“The Roots Fund came to me during the pandemic. I was at home like everyone else figuring out things. I knew that I loved wine for years, and became that ‘wine lady’ in my circle of friends. I started incorporating wine with my art classes, hosting paint and sips. I eventually received the 2019 She Can scholarship through the McBride Sisters and Women of the Vine and Spirits partnership and that gave me a boost in confidence to find more scholarships. In my research, I learned about Tahiirah Habibi, she’s a superstar and wine goddess. I discovered that she was one of the founders of The Roots Fund, and I immediately applied for their scholarship. Prior to this, my husband encouraged me to start making small batches of wine at home. I included this information on my application, showing them my winemaking process and end product. My original intent in applying for the scholarship was to receive my WSET level 2 certification. I was notified that I won that scholarship, and I was encouraged to participate in the winemaker’s scholarship with Naked Wines. I was very humbled that they even considered me for this, and I eventually received the blessing of winning that opportunity.”
As a small batch producer who makes wine at home, how have you grown through the journey of making bulk wine with Naked Wines?
“It is the same process of grape juice fermented with yeast, you allow it to age and decide whether you want to clarify it or add adjustments. Personally, I enjoy the process of making small-batch wine, because I get to conduct experiments. It ebbs and flows, sometimes you’ll have success, and other times you will have failures. When producing bulk wine, you have more technology and tools that the company provides to ensure the product will be successful. The grapes on the vine, and the grape juice produced, go through analysis multiple times to verify ph and acidity levels. You can review this data in real-time and allow it to guide your decision-making process.
Living in Maryland and producing your bulk wine in California, what geographical challenges did you face during the wine-making process?
“I met my mentor from Naked Wines in May 2021. He’s a winemaker of over 30 years, I call him my uncle now. I also have two mentors from The Roots Fund that have helped me from a business standpoint. During my first trip to California, I had to figure out what profile I wanted to focus on and I decided on Chardonnay because I want to be a Chardonnay specialist. I tasted about 30 different styles of Chardonnay, and by the end of this trip, I was sick of Chardonnay. I came back for harvest in September 2021 and we picked the grapes. Due to the pandemic, we did not have enough pickers so I worked with the team we had to pick grapes. I was told that if I hear something that sounds like a sprinkler, stay away because it’s a rattlesnake. Thankfully, I only saw rabbits and spiders – I was very lucky. Producing bulk wine is hard work, and I have a newfound appreciation for the laborers in this field. The picked grapes were eventually crushed and fermented, and I came back to California in April 2022 for bottling. The Naked Wine team has signed me on for another round, so I’ll be back for harvest next year.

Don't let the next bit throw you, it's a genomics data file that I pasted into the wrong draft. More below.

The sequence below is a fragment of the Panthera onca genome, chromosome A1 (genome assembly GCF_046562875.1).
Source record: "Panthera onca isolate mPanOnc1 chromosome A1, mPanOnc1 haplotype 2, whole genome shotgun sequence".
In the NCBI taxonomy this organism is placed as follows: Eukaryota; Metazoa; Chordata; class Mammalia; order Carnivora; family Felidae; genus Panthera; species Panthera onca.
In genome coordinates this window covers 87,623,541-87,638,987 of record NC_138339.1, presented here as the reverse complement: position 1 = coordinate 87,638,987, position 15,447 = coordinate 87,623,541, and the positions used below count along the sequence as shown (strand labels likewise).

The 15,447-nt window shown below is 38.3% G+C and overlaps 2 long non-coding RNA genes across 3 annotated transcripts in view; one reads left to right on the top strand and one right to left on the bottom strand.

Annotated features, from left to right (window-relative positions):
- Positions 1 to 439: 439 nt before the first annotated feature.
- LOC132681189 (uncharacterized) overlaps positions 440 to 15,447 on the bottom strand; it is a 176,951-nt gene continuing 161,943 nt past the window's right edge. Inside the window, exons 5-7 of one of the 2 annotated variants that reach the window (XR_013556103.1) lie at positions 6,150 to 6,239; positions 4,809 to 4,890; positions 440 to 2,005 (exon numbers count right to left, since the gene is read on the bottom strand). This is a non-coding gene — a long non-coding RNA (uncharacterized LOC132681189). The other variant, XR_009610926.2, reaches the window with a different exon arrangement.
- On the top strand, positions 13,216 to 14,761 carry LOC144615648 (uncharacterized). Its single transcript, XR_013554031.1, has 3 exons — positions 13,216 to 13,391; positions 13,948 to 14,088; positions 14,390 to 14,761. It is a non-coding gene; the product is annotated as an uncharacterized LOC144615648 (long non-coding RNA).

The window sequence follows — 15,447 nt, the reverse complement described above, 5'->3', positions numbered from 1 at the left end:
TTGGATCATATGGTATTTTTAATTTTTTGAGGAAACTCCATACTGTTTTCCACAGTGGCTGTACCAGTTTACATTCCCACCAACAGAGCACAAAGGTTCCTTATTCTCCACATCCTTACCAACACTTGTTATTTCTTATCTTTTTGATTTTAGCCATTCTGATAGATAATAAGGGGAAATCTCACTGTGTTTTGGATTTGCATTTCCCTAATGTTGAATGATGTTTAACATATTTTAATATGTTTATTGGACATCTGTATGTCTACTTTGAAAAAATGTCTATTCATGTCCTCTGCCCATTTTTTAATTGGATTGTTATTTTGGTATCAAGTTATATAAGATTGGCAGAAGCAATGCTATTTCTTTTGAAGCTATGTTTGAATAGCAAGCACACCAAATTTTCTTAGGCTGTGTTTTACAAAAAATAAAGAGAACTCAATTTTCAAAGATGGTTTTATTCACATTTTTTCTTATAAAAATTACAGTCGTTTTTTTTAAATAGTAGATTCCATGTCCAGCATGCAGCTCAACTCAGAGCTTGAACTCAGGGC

What’s next for you, how do you see your new wine label developing?
“I put my small batches on hold while producing my bulk wine. I have two five-gallon containers; they are in the resting stage. I plan on getting back to my small batches because I’d like to give my wine away as a personal token of appreciation. I’ll also be releasing my second bulk Chardonnay with Naked Wines, this will be an Oaked Chardonnay. We aged it in French, Hungarian, and American barrel oak; only twenty percent, I didn’t want it to be too buttery. I wanted it to have its own little thing to it and not be too ‘California.’ My goal is to share my wine-making experience with others so that someone else can come behind me and do the same thing. I want people to know that no matter what stage you are in your life, you can reach your goals. Everything is a process and I’m still processing it. I would like to establish a brand as a really talented Chardonnay winemaker. I also plan to continue my art; I’m venturing into the graphic arts area. I aspire to partner with others in the industry to produce label designs for other winemakers.”
Visit Naked Wines to purchase bottles of Kyle Burke’s Chardonnay retail price of $22.99, angel price of $17.99.
Visit Etsy to purchase pieces of Kyle Burke’s artwork.